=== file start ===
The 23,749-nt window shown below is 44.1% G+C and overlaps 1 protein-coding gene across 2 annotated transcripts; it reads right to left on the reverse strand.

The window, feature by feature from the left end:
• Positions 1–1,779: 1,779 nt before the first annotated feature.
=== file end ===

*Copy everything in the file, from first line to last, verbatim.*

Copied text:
The 23,749-nt window shown below is 44.1% G+C and overlaps 1 protein-coding gene across 2 annotated transcripts; it reads right to left on the reverse strand.

The window, feature by feature from the left end:
• Positions 1–1,779: 1,779 nt before the first annotated feature.